Marketers are constantly looking for strategies to attract as many consumers as possible, falling prey to the tried-and-true tricks of urgency, fear, discounts, and sales as bait. But even though they might be effective the first time, the second time, or even the third time, they rarely produce long-lasting effects. Your new marketing best friend is storytelling if you want to increase the “like-know-trust” factor.
By incorporating storytelling into your marketing, you can attract attention, persuade, and inspire potential customers—all the qualities necessary to close a deal. It simultaneously encourages intimacy and builds trust, which are both necessary elements of a fulfilling relationship.
The first humans used storytelling as a means of communication long before marketing was a thing in our universe. They would transmit verbal tales from one generation to the next. Stories still serve as a means of spreading messages and make up a significant portion of our entertainment today. What are some benefits of including storytelling in your marketing plan, then? Let’s talk about how crucial storytelling is to marketing.
Consider this: Would you rather purchase from a logo or the real person operating the company? The latter, I think. We want to understand who we are buying from, their core beliefs, and the general direction that their money will be going. In a similar vein, narrative-based copy gives your company human values and characteristics, which makes it more approachable and relatable. Would you be compelled to make a purchase from someone whose website, for example, was uninspired, overly “keyword-centered,” and generally gave the impression that it was run by robots? Most likely not.
Your product or service was ultimately developed to benefit people. Utilizing stories strengthens your sense of community. And people make purchases from those they feel comfortable doing business with.
The value of storytelling in marketing is that it engages your target audience. By doing this, you’re influencing your customer to care about the same things that you do. By doing this, you’re influencing your customer to care about the same things that you do.
Every brand has certain values and traits that customers connect with, whether you try to or not. A brand personality is made up of many different components, such as visuals, a website, messaging, and now more than ever, opinions on crucial issues. It refers to “who” a customer is speaking with. In fact, 64% of consumers worldwide said they would either buy a product or boycott it based on their social or political beliefs. Your company’s story will be distinctive and appealing to your community if you take risky positions and emphasize your company values.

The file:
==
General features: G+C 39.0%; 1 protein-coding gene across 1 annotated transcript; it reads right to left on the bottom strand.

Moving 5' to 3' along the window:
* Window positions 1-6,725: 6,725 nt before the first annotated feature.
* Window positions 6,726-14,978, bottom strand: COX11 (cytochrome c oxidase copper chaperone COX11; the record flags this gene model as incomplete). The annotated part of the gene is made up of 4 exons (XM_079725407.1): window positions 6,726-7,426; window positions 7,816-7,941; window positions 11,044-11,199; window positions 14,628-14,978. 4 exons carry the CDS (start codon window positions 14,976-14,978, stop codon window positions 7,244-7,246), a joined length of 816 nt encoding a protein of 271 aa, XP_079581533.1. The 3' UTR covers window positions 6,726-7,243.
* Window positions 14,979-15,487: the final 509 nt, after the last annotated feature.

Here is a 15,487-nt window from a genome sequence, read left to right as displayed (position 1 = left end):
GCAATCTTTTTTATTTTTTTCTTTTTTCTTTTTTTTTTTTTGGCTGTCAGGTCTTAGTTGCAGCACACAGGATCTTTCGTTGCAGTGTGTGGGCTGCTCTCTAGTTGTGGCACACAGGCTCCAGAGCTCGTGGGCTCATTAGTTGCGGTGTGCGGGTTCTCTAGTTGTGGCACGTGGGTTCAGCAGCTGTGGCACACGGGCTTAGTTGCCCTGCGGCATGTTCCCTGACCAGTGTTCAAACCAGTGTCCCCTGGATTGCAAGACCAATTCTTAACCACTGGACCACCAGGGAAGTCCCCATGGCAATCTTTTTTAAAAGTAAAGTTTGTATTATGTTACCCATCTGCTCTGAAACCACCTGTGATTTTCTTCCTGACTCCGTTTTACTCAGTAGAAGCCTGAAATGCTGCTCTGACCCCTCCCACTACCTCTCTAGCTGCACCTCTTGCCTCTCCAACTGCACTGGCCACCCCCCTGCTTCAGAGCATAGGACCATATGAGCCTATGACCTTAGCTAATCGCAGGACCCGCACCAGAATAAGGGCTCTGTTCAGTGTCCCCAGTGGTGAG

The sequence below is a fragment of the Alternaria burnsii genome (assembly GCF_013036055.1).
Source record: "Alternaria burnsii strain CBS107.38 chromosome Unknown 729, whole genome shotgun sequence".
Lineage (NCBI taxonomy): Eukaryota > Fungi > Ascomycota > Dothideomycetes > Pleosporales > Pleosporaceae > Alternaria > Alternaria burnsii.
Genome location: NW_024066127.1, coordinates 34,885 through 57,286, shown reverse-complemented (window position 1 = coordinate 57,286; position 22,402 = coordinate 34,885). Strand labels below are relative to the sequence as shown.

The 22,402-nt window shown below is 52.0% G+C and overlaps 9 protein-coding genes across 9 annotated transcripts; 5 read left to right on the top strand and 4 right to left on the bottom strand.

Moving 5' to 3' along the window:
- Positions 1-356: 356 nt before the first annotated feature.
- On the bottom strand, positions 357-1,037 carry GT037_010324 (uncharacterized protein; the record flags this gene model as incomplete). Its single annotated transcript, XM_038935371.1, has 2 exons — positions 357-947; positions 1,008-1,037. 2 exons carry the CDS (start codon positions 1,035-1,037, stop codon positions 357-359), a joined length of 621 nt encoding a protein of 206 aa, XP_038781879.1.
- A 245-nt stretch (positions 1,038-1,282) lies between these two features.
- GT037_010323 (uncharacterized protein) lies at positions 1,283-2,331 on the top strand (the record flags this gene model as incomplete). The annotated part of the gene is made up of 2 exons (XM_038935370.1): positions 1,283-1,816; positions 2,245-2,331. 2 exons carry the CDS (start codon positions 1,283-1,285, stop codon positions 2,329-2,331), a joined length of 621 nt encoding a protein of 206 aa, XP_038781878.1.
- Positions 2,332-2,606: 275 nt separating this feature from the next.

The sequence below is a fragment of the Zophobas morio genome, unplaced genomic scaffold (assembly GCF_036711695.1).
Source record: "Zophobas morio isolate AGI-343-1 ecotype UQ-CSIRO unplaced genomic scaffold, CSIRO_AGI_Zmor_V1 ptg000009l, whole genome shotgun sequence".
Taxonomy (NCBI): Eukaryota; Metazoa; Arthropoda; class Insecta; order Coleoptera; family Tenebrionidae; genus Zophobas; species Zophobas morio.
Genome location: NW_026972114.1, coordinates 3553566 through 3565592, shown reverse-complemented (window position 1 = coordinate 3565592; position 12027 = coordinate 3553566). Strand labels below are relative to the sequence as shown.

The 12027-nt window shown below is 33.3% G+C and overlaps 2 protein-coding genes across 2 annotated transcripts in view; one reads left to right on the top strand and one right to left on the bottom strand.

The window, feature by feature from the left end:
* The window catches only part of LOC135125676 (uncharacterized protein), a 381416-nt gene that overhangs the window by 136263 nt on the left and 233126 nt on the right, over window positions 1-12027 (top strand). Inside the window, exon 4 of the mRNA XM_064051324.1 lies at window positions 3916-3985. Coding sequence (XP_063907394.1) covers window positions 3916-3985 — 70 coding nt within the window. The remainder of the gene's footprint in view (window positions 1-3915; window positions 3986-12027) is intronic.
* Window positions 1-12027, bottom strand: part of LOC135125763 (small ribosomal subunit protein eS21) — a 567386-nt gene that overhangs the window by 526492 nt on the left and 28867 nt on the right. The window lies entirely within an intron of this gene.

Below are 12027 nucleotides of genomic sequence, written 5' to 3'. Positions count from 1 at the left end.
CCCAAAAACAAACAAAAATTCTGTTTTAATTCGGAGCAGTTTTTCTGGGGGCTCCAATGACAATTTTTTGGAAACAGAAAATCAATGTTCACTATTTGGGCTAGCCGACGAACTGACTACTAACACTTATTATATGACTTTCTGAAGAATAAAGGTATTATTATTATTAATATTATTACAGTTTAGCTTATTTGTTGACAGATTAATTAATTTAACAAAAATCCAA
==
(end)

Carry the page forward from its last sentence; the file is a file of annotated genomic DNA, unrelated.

Your audience is transported into a different world by stories. They feel the need to purchase your product rather than just thinking about it as they move around the world you created. Like the Harry Potter books, for example. With the fictional series, J.K. Rowling effortlessly won over millions of hearts. Fans all over the world were compelled to go to theme parks, drink butterbeer, and bite their fingernails while binge-reading the most recent volume. They considered more than just making purchases; they also considered what it would be like to attend Hogwarts.
You’re now prepared to use storytelling to build your brand. But if you’re not really a storyteller, where do you even begin? Here are 3 straightforward yet effective strategies to help you grow your company.
The research stage is the first step in any successful story. So put your hands to work and begin researching your target audience by drawing a map of their purchasing journey, then use this to create your hero’s story.
It’s time to write your story now that you understand how your product or service benefits your client. Two characters are required for your story: a hero and a helper. The ideal customer persona or the person who most needs your products is the hero. The helper, on the other hand, represents your brand. They transport the hero from their current location to their desired location.
Now, let’s look at the third step.
In storytelling marketing, we use feelings rather than logic to guide our audience.
Identify emotional trigger words like sparkly, faithful, sabotage, or remarkable as you continue to work on your copy. To evoke emotion, consistently use these words throughout your copy. Consider the emotional needs that your product or service addresses, and then pretend that you’re speaking to a person to give your message a human touch.
Share your concerns or fears while incorporating how you have experienced similar emotions in the past. Make sure your audience can relate to the story.
Analyze your data again to discover the emotional drivers behind your customers’ goals.